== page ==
What is a humanistic method?

Counselling clients with a humanistic approach allows them to explore creativity, personal growth and self-development, as well as acknowledge various choices. The foundations of the humanistic approach provide the client with a deeper understanding of who they are and what they feel and the opportunity to explore the possibility of creating personal choices. It encourages self-awareness and self-realisation.

A humanistic approach provides a distinct counselling method and focuses predominately on an individual’s unique, personal potential to explore creativity, growth, love and psychological understanding.

What is integrative counselling/psychotherapy?

Integrative counselling. As the name suggests, integrative counselling is a combined approach to psychotherapy that combines different elements of specific therapies. Integrative therapists take the view that there is no single approach that can treat each client in all situations.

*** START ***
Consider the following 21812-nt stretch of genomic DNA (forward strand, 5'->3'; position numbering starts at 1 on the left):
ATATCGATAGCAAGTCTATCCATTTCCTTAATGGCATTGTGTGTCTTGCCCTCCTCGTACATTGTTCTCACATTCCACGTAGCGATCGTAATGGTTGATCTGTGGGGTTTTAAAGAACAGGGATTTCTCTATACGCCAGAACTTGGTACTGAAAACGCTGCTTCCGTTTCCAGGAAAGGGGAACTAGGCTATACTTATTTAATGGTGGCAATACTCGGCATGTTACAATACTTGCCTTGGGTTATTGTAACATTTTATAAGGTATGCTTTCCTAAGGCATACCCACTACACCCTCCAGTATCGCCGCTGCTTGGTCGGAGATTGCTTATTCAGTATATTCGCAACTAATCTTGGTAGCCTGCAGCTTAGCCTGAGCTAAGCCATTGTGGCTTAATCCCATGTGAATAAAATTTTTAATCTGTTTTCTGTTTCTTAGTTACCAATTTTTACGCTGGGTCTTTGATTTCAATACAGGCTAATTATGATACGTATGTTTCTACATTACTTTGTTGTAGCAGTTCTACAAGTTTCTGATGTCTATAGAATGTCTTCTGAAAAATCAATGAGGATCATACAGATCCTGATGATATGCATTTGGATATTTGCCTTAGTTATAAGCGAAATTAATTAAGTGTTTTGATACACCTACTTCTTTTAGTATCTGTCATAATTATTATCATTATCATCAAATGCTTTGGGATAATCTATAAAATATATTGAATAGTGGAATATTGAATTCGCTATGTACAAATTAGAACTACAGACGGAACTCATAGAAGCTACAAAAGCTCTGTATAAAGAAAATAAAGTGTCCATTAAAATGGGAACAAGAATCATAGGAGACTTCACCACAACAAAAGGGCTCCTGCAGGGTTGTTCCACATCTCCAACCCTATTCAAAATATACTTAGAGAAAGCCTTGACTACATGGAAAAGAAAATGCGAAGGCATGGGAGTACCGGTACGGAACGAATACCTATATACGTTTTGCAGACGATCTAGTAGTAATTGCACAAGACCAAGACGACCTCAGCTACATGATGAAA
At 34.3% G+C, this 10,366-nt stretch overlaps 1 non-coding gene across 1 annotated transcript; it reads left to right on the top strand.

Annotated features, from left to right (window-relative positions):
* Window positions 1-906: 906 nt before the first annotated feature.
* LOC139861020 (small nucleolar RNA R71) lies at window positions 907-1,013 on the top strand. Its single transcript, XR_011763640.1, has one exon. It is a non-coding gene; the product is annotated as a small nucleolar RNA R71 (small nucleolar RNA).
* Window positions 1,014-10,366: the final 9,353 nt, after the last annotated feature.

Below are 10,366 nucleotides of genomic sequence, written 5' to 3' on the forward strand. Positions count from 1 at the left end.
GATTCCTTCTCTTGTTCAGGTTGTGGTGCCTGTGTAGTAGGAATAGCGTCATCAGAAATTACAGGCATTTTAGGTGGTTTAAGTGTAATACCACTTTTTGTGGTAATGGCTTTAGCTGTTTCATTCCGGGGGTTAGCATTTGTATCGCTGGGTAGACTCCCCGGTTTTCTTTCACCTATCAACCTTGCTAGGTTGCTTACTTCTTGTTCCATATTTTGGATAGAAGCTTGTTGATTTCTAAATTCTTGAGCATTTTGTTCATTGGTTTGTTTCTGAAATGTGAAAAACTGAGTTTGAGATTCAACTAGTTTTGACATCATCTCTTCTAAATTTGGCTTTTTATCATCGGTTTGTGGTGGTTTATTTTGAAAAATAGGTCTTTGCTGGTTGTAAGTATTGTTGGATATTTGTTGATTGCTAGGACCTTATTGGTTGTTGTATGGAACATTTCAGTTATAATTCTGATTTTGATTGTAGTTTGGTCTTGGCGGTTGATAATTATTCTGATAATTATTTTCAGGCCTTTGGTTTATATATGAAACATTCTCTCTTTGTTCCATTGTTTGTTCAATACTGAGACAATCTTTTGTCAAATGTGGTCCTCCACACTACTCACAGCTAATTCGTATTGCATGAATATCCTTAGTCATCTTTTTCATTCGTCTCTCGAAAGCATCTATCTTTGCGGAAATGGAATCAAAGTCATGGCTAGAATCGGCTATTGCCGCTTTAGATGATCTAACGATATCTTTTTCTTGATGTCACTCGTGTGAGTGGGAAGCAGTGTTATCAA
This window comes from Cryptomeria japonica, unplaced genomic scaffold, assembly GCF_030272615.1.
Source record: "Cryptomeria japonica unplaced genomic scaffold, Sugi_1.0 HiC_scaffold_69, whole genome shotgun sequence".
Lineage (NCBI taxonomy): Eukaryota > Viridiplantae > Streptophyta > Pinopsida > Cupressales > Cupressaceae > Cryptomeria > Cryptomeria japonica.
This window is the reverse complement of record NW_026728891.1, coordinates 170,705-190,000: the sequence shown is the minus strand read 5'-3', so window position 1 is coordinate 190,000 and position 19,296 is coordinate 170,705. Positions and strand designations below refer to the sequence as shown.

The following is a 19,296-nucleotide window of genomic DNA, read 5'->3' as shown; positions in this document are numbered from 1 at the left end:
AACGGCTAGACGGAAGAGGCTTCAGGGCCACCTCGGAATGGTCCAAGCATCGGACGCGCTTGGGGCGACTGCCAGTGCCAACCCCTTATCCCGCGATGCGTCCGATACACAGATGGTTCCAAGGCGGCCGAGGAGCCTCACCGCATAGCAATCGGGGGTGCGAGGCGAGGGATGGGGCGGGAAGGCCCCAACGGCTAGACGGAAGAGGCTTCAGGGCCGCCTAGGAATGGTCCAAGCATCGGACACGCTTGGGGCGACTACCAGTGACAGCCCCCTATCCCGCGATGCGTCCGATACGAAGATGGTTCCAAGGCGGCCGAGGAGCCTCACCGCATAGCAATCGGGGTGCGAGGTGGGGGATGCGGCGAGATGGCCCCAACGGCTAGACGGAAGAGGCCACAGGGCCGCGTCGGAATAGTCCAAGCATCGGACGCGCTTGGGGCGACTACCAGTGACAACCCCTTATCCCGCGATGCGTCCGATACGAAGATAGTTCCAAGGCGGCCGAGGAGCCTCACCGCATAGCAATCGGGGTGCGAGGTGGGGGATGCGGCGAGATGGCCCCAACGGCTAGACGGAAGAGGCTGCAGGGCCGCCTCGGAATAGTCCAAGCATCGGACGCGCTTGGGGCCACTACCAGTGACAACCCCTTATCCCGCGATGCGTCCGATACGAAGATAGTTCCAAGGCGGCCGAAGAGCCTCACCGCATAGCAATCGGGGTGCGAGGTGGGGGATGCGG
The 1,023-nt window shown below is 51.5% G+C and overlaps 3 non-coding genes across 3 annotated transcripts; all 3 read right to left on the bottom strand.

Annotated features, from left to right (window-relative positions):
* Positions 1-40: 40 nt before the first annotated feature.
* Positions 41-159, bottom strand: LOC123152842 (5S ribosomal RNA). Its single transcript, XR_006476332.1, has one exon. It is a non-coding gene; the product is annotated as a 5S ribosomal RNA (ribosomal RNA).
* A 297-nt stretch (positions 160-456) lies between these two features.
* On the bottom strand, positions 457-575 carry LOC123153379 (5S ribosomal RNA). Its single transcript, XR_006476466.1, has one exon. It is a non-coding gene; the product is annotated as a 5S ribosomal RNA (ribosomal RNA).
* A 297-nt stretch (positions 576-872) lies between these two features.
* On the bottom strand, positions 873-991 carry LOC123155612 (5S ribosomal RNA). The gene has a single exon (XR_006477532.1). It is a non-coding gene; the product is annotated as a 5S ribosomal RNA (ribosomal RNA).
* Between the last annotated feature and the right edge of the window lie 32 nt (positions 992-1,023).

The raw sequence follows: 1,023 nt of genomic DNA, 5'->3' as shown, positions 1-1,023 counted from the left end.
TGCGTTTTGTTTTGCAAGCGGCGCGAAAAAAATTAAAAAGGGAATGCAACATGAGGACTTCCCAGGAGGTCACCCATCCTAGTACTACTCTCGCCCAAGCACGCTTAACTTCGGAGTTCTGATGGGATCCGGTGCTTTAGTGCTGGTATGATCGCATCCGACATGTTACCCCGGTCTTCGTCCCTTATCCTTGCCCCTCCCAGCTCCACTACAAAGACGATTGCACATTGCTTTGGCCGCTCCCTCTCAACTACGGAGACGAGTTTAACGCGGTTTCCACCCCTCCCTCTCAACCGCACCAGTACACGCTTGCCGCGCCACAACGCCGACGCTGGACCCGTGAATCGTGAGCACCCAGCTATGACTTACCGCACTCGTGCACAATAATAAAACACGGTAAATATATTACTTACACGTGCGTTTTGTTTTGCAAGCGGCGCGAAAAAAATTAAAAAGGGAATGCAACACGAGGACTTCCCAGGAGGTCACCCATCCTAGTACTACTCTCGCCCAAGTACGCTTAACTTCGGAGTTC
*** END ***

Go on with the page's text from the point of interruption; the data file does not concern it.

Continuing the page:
What is person-centred counselling?

Person-centred therapy. Person-centred therapy, also known as client-centred counselling, is a humanistic approach that deals with how individuals perceive themselves consciously rather than how a counsellor can interpret their unconscious thoughts or ideas.

What is Cognitive Behavioural Therapy (CBT)?

CBT can help with depression, anxiety, and many other problems. CBT is a form of psychotherapy that focuses on how a person’s thoughts, beliefs, and attitudes affect their feelings and behaviours. … People can learn more beneficial ways of thinking and behaving. CBT aim to reduce or eliminate symptoms.

What is Psychodynamic Counselling?